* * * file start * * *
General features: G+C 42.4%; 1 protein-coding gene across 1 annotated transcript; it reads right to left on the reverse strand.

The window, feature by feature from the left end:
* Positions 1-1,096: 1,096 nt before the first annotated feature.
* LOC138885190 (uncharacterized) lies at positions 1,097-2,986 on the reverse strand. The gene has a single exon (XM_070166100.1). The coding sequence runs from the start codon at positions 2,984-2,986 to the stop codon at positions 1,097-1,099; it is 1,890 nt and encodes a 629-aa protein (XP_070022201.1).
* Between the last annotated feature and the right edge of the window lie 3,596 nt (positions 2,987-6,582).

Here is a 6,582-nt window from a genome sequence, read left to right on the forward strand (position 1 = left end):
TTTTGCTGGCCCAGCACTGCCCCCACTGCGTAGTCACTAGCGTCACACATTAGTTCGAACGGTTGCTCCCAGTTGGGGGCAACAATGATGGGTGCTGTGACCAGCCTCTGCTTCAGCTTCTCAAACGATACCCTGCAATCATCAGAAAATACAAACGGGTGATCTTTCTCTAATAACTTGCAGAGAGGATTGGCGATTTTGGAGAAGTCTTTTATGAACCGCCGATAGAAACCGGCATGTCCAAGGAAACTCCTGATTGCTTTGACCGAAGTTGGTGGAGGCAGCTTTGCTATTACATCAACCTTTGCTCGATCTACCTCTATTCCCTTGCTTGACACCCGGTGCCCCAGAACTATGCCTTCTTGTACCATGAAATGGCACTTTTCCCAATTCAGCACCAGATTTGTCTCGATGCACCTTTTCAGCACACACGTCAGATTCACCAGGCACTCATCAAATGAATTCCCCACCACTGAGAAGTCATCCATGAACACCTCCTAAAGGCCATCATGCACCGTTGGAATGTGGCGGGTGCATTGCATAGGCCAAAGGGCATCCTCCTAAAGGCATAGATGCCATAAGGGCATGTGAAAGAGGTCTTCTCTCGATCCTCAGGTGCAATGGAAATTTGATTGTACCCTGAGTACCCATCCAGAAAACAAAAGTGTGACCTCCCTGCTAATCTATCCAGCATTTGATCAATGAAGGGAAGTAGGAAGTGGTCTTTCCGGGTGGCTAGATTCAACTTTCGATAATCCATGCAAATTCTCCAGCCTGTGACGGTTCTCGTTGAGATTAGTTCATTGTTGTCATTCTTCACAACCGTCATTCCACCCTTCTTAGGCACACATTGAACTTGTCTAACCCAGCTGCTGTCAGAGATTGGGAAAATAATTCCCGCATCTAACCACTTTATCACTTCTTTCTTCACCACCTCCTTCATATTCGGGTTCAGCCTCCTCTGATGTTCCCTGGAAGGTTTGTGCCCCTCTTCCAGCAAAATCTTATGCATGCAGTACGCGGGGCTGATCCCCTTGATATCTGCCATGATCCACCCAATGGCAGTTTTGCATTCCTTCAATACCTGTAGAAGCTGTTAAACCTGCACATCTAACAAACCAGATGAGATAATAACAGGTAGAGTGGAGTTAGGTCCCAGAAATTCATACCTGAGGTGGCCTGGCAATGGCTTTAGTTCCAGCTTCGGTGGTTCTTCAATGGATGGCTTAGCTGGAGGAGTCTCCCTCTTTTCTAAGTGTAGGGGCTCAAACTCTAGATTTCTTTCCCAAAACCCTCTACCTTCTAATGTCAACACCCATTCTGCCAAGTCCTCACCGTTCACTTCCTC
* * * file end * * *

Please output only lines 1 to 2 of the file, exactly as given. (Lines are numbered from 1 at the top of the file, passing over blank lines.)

General features: G+C 42.4%; 1 protein-coding gene across 1 annotated transcript; it reads right to left on the reverse strand.

The window, feature by feature from the left end: